“I am. The funeral was Thursday. Karen wanted it done quickly to get closure for herself and her boys. I got home just in time to come here.”

“You were there for your sister. Who was there for you?” I asked.

“Kal would have been, but he had to care for our boys. So it’s just been God and me dealing with this. I don’t know about him, but I’m drained.” She laughed and cried at the same time.

“I’m glad you haven’t lost your sense of humor. I probably would have by now. Nancy, I think the events of this weekend could be just what you need. It’s about so much more than just hearing other ladies teach from the Bible. But if I tell you what’s to come, it will ruin some surprises your sponsor has worked so hard to prepare. I have a prayer exercise to suggest. I think it will help you dump some of your grief and stress, so you’ll be ready to receive all God has for you this weekend.”

“Won’t the leaders be frustrated if I’m not with the group? I know they already think I’m uncooperative.”
            “Let’s let them go on to the next activity. We’ll have our own retreat right here—you, me, and Jesus. What do you say?”

“I’m in,” Nancy said, with the first smile I had seen from her all weekend.

We went through the prayer exercise.[1] When we were done, a look of relief came over her. The edgy lady was gone and a caring Christian sister emerged. She prayed for me and the rest of the ladies on the retreat. We took turns praying for her sister and the boys. Time seemed to stand still as we lingered in the Lord’s presence. Over an hour later, we returned to the group. Nancy joined in. She listened, laughed, and learned with the other women. Later that day, she thanked me for taking the time to pray with her.

“It was my pleasure,” I said, hugging her.

The week after the retreat, I sent Nancy a card to let her know I was still praying for her. It had a picture of a lamb resting serenely in the arms of Jesus. The artist made clear that the Lord was so attentive to the creature he’s cradling that it could relax in utter repose. Inside, I wrote Jeremiah 29:11: “For I know the plans that I have for you,’ declares the Lord, ‘plans for welfare and not for calamity to give you a future and a hope.” I signed it, “Praying for you—Linda.”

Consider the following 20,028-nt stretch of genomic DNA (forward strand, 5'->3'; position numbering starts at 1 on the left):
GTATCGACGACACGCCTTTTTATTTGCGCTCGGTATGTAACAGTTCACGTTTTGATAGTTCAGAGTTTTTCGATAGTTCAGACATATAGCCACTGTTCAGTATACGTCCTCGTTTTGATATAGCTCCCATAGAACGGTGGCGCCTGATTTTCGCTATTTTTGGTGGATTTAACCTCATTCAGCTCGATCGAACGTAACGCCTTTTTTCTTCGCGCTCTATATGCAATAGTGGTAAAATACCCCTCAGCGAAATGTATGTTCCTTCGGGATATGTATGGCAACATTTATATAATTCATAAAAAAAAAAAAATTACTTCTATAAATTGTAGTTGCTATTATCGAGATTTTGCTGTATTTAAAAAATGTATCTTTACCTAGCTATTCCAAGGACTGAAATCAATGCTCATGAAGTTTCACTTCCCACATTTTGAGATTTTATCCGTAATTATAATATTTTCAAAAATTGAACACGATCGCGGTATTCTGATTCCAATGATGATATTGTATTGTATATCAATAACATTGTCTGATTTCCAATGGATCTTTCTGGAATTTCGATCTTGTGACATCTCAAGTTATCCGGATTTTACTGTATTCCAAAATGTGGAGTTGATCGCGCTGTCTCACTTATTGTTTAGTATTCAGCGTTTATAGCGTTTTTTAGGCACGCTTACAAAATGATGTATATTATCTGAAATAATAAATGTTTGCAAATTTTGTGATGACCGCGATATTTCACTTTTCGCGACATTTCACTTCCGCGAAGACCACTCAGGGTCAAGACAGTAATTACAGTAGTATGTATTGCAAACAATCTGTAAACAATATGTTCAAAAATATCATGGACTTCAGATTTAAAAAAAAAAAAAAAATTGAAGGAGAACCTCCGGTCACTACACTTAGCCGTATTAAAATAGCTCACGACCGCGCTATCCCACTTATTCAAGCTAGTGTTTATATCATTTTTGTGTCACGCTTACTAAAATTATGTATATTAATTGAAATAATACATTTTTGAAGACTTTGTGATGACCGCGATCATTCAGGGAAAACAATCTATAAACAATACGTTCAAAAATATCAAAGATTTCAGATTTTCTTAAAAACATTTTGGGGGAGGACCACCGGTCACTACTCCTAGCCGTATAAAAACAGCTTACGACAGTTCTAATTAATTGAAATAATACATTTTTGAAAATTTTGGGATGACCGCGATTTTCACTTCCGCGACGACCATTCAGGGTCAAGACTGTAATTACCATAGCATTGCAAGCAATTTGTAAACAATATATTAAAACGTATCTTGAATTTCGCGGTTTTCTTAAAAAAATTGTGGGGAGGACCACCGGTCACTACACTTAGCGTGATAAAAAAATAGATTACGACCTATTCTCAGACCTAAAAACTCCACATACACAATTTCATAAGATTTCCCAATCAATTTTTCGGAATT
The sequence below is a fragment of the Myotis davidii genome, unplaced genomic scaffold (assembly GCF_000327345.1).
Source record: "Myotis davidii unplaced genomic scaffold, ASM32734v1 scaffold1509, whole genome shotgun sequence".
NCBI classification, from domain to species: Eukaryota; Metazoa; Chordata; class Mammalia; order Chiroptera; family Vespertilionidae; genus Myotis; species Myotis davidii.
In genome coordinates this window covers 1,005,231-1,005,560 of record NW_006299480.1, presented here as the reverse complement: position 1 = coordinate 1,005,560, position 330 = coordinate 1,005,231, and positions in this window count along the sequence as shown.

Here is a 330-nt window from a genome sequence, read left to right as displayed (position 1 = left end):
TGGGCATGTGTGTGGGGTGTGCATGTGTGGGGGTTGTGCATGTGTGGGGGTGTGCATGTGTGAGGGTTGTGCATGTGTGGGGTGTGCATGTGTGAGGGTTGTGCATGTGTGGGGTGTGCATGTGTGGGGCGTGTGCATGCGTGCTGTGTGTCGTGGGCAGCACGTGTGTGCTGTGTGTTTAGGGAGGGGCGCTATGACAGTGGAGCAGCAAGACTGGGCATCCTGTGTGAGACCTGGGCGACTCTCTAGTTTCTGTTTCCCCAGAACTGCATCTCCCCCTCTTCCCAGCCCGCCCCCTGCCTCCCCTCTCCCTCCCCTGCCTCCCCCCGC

Two years passed. I was living in a twenty-foot travel trailer with my husband and three teenagers, two dogs, and a cat. We were building a new home on six acres at the end of the world. In order to save money, we had moved to the property with no phone and no power except a generator that I had to pull-start every day in the pouring rain of an El Niño winter.

My twelve-year-old daughter, Ashley, needed to have emergency heart surgery. We literally would have to live in UCLA’s cardiac unit for a couple of weeks. As I stopped at the post office to pick up our mail, I noticed an envelope with Nancy’s return address. Opening it, I found the very card that I had sent her. She had crossed through her name and wrote my name instead. There was a note at the bottom saying, “I don’t know what’s going on in your life right now, but you have been heavy on my mind. I felt led to pray for you and send this card back to you.”

She could not have known all that I was experiencing, but our Lord did. Lord, you really do have my back. Thank you for summoning Christian friends when I need them most.

 



[1] Linda Newton, Twelve Ways to Turn Your Pain into Praise (Anderson, IN: Warner Press, 2008), 27–33.

Comments

May 23, 2016 @09:54 pm

Thx for sharing this wonderful story and what Jesus Can do for us if we let him. This story is just what I needed a to read today to help me with the faith to get through my struggles. I love that verse and have been carrying it with me recently as a reminder. Thank you!

Sheila paige